* MissingEpisode: Two episodes were never repeated during NBC's network run[[note]](although both appear in syndication to this day)[[/note]]:
** "Nowhere To Run" dealing with the aftermath of a teenage girl falling to her death - [[spoiler: although running from her boyfriend at the time, she committed suicide because she had been impregnated by her own father, with whom she'd been having an incestuous relationship. This episode averted both AlwaysMurder and TrailersAlwaysSpoil - it also resulted in guest star Charles Aidman losing a lucrative commercial gig.]]
** "Never A Child," in which a runaway teenage girl is preyed on by a child pornographer, and which some thought was in bad taste [[spoiler: although the episode itself is hardly exploitative - unlike the TV movie ''Fallen Angel'' the girl never actually does porn; she's rescued before it happens]].
* RetroactiveRecognition: In "Visitors In Paradise," Creator/JamieLeeCurtis is in a dressing room when our hero unintentionally takes a peek (he's looking for someone else and doesn't know what room it is).
* WrittenByCastMember: Jack Klugman, unsurprisingly (see AuthorFilibuster), had a hand in the writing of four episodes. (Yes, only four amazingly -- though his sister Deborah and brother Maurice contributed in that department as well.)
** Mark Scott Taylor ([[TheDanza Mark]]) also has co-story credit on the two-part episode "Slow Boat To Madness."
[[redirect:Trivia/QuincyME]]
28th Jul '17 1:31:59 AM Cindylover1969
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* CreativeDifferences: Jack Klugman and Glen A. Larson didn't see eye to eye very well. Larson wanted a pure crime drama, Klugman wanted to tackle social issues. The network sided with Klugman- ultimately a wise decision as the show lasted through eight seasons under Klugman, while Larson ended up creating and executive producing many TV shows that would often tank in short order, before finally making a comeback with ''Series/TheFallGuy'' in 1981, followed by ''Series/KnightRider'' in 1982. (However, years later Larson gave Klugman a cheerful thank-you kiss on encountering him once, due to the healthy royalties coming Larson's way due to the show's long, long life in reruns in the US and elsewhere.)

to:

* CreativeDifferences: Jack Klugman and Glen A. Larson didn't see eye to eye very well. Larson wanted a pure crime drama, Klugman wanted to tackle social issues. The network sided with Klugman- Klugman - ultimately a wise decision as the show lasted through eight seasons under Klugman, while Larson ended up creating and executive producing many TV shows that would often tank in short order, before finally making a comeback with ''Series/TheFallGuy'' in 1981, followed by ''Series/KnightRider'' in 1982. (However, years later Larson gave Klugman a cheerful thank-you kiss on encountering him once, due to the healthy royalties coming Larson's way due to the show's long, long life in reruns in the US and elsewhere.)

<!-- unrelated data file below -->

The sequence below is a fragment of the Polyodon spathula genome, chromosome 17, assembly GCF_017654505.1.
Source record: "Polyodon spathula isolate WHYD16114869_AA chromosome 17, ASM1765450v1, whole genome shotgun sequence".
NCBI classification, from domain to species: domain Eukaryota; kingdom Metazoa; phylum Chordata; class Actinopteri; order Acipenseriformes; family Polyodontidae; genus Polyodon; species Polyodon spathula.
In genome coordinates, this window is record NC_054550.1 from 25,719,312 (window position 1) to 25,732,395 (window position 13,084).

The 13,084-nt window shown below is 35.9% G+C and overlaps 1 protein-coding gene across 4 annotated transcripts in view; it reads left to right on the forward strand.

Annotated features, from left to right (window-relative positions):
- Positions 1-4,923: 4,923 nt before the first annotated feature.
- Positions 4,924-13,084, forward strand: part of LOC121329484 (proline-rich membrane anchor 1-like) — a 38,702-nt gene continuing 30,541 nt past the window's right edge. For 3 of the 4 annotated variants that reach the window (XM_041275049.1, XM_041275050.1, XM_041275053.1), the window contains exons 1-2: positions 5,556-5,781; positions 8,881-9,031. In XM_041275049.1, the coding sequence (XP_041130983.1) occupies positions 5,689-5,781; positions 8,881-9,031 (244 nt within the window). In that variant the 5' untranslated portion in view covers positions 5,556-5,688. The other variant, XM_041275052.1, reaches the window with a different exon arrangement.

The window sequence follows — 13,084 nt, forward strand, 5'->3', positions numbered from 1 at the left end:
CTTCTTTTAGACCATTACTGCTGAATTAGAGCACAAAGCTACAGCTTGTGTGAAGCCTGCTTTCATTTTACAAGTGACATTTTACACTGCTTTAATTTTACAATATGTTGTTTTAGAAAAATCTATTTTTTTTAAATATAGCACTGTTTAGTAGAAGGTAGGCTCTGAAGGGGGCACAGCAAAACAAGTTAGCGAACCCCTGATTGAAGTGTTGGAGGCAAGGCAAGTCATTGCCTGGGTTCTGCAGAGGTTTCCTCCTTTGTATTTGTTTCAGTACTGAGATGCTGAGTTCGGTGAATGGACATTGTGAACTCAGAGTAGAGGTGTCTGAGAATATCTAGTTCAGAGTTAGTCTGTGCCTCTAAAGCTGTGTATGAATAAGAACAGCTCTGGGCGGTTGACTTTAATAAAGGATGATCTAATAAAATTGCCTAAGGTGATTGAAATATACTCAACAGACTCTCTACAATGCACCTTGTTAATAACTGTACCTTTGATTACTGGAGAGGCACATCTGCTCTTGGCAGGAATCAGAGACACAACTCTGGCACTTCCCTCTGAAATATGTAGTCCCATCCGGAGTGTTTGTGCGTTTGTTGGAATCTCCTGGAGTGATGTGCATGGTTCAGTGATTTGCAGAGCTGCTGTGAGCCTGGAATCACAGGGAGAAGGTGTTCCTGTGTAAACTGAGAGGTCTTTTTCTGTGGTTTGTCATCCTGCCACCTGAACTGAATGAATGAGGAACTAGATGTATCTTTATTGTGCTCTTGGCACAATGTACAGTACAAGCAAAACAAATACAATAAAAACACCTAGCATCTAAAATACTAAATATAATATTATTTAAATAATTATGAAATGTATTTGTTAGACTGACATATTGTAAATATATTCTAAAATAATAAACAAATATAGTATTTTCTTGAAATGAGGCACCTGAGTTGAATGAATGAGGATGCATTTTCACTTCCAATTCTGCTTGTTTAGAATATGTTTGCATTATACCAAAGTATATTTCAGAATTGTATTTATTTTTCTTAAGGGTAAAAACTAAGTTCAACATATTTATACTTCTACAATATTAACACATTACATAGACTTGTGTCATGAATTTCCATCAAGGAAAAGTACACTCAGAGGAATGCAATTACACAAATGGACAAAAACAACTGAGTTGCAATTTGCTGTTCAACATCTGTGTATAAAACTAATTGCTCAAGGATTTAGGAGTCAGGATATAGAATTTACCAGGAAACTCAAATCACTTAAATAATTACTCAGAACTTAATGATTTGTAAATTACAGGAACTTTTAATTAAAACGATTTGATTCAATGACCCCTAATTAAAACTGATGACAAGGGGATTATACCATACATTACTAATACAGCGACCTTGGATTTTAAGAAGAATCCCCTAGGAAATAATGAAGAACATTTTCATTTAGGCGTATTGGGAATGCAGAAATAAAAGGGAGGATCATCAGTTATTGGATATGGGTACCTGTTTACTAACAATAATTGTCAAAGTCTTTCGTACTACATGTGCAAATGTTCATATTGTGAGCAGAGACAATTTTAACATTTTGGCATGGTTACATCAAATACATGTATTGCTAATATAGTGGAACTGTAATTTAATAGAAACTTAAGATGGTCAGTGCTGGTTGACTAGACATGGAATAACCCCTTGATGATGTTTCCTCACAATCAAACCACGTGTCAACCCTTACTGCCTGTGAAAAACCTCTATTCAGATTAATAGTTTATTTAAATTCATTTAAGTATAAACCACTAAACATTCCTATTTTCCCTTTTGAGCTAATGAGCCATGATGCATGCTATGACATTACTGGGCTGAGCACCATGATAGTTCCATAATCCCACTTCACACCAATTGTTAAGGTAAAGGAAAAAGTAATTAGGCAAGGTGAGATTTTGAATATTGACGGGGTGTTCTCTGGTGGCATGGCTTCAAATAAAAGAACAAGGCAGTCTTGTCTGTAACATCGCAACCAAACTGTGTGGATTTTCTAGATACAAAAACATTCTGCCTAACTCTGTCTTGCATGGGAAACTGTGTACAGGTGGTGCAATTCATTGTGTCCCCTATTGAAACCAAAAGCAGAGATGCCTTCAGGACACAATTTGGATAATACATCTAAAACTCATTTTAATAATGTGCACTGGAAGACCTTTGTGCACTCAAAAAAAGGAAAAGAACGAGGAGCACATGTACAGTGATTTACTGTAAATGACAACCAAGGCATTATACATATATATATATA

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* RetroactiveRecognition: In "Visitors In Paradise," Creator/JamieLeeCurtis is in a dressing room when our hero unintentionally takes a peek (he's looking for someone else and doesn't know what room it is).
29th Dec '16 11:13:51 PM Cindylover1969
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* CreativeDifferences: Jack Klugman and Glen A. Larson didn't see eye to eye very well. Larson wanted a pure crime drama, Klugman wanted to tackle social issues. The network sided with Klugman- ultimately a wise decision as the show lasted through eight seasons under Klugman, while Larson ended up creating and executive producing many TV shows that would often tank in short order, before finally making a comeback with ''Series/TheFallGuy'' in 1981, followed by ''Series/KnightRider'' in 1982.

to:

* CreativeDifferences: Jack Klugman and Glen A. Larson didn't see eye to eye very well. Larson wanted a pure crime drama, Klugman wanted to tackle social issues. The network sided with Klugman- ultimately a wise decision as the show lasted through eight seasons under Klugman, while Larson ended up creating and executive producing many TV shows that would often tank in short order, before finally making a comeback with ''Series/TheFallGuy'' in 1981, followed by ''Series/KnightRider'' in 1982. (However, years later Larson gave Klugman a cheerful thank-you kiss on encountering him once, due to the healthy royalties coming Larson's way due to the show's long, long life in reruns in the US and elsewhere.)
25th Dec '16 8:50:39 PM glickmam